Last year MPA scientists developed a ``unified'' model for galaxy and AGN evolution that synthesized many of the ideas outlined above. These models track the formation and evolution of structure in the dark matter component of the Universe from standard cosmological initial conditions, as well as the formation and merging of galaxies within the potential wells defined by the dark matter. These models have already met with substantial success in explaining many of the observed properties of galaxies both at the present day and at high redshifts.

The main new ingredient was the hypothesis that supermassive black holes grew in mass during the same major merging events that produced galactic bulges. The MPA researchers demonstrated that the new unified models could not only explain many aspects of galaxy evolution, such as the evolution of the total star formation in galaxies as a function of cosmic epoch, but also the strong rise and fall in the space density of AGN. Perhaps most interestingly, the MPA models made a number of new and observationally testable predictions for the relation between the masses of supermassive black holes and the properties of their galactic hosts, as well as the relation between AGN luminosity and bulge luminosity at different cosmic epochs. Because massive galaxies assemble relatively late in hierarchical cosmogonies, quasars of fixed luminosity were predicted to reside in less massive host galaxies at higher redshifts. In addition, younger galaxies were predicted to contain lower mass black holes in their centres than older galaxies. The first prediction has already been confirmed by a number of recent observations (see figure 3). There has also been some suggestive evidence that black hole mass may indeed correlate with the age of the host galaxy. Future studies will no doubt shed further light on this issue.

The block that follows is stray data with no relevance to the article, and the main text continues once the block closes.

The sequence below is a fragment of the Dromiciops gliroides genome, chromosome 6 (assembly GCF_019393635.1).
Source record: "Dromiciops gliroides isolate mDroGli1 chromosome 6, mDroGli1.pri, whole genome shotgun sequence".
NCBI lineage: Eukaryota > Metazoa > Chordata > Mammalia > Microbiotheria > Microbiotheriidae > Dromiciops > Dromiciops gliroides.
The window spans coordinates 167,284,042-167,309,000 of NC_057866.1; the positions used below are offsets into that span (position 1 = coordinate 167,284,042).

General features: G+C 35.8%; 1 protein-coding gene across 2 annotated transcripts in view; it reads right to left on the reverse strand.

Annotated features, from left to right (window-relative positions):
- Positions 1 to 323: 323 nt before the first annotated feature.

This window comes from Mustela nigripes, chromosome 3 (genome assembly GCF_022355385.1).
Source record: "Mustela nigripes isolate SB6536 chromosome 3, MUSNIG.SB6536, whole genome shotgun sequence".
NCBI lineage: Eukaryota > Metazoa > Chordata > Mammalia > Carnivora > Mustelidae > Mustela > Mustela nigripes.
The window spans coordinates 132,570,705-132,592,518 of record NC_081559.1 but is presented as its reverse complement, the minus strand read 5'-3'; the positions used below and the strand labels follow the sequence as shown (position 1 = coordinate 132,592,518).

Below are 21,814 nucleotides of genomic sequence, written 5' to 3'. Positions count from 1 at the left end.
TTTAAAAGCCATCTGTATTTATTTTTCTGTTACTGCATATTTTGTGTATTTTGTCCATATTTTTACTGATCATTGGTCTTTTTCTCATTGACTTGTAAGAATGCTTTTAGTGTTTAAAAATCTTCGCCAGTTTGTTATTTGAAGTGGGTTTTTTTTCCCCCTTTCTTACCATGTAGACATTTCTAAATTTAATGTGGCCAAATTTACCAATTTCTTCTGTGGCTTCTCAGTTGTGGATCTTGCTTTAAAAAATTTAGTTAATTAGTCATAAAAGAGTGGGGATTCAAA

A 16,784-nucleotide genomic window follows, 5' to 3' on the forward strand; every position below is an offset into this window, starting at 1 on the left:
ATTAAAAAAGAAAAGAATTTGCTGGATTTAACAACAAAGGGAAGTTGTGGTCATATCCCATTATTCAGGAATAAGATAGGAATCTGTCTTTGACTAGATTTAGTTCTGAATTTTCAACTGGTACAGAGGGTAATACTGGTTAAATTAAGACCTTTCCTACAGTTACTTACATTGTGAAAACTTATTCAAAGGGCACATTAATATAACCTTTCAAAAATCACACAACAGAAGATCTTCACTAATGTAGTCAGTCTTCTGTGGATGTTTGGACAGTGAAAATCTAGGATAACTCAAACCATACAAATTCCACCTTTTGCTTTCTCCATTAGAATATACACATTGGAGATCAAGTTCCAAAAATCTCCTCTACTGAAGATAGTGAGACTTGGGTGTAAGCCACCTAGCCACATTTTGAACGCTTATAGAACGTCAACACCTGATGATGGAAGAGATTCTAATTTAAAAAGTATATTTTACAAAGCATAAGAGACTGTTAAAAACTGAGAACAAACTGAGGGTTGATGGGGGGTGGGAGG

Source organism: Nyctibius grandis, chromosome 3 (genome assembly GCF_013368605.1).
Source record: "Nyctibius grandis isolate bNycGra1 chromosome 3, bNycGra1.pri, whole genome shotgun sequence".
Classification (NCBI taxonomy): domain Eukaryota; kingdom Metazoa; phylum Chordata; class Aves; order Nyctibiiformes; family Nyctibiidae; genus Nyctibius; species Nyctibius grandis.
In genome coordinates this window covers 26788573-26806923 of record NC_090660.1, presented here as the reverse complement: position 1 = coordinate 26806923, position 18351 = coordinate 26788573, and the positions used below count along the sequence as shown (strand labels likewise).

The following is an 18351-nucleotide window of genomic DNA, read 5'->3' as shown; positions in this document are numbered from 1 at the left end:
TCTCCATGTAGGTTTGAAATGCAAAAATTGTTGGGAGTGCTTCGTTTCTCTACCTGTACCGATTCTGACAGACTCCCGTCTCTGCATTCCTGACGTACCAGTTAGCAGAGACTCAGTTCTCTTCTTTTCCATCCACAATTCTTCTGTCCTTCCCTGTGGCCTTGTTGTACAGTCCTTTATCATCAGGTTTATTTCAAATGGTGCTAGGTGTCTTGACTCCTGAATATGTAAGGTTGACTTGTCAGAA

For more information see here.

Martin Haehnelt and Guinevere Kauffmann